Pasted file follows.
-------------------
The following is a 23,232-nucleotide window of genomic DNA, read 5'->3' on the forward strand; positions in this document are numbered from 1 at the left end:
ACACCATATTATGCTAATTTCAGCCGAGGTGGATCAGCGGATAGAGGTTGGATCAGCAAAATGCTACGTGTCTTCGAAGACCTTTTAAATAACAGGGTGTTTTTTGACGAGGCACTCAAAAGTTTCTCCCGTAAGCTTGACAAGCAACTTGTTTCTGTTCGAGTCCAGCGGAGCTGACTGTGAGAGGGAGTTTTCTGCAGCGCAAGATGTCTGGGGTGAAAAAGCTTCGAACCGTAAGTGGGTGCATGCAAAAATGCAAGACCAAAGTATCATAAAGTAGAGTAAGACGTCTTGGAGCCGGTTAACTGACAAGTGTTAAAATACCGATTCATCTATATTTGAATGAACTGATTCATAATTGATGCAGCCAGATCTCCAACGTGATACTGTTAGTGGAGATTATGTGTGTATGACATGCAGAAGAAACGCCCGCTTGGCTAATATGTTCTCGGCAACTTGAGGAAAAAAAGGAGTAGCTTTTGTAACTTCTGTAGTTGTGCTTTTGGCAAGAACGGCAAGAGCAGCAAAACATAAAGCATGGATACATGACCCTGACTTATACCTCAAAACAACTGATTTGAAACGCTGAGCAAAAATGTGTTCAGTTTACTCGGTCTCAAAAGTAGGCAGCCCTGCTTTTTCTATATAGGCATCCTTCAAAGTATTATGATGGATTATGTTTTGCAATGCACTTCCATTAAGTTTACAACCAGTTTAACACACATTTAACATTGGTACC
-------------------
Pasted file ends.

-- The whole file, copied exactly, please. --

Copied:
The following is a 23,232-nucleotide window of genomic DNA, read 5'->3' on the forward strand; positions in this document are numbered from 1 at the left end:
ACACCATATTATGCTAATTTCAGCCGAGGTGGATCAGCGGATAGAGGTTGGATCAGCAAAATGCTACGTGTCTTCGAAGACCTTTTAAATAACAGGGTGTTTTTTGACGAGGCACTCAAAAGTTTCTCCCGTAAGCTTGACAAGCAACTTGTTTCTGTTCGAGTCCAGCGGAGCTGACTGTGAGAGGGAGTTTTCTGCAGCGCAAGATGTCTGGGGTGAAAAAGCTTCGAACCGTAAGTGGGTGCATGCAAAAATGCAAGACCAAAGTATCATAAAGTAGAGTAAGACGTCTTGGAGCCGGTTAACTGACAAGTGTTAAAATACCGATTCATCTATATTTGAATGAACTGATTCATAATTGATGCAGCCAGATCTCCAACGTGATACTGTTAGTGGAGATTATGTGTGTATGACATGCAGAAGAAACGCCCGCTTGGCTAATATGTTCTCGGCAACTTGAGGAAAAAAAGGAGTAGCTTTTGTAACTTCTGTAGTTGTGCTTTTGGCAAGAACGGCAAGAGCAGCAAAACATAAAGCATGGATACATGACCCTGACTTATACCTCAAAACAACTGATTTGAAACGCTGAGCAAAAATGTGTTCAGTTTACTCGGTCTCAAAAGTAGGCAGCCCTGCTTTTTCTATATAGGCATCCTTCAAAGTATTATGATGGATTATGTTTTGCAATGCACTTCCATTAAGTTTACAACCAGTTTAACACACATTTAACATTGGTACC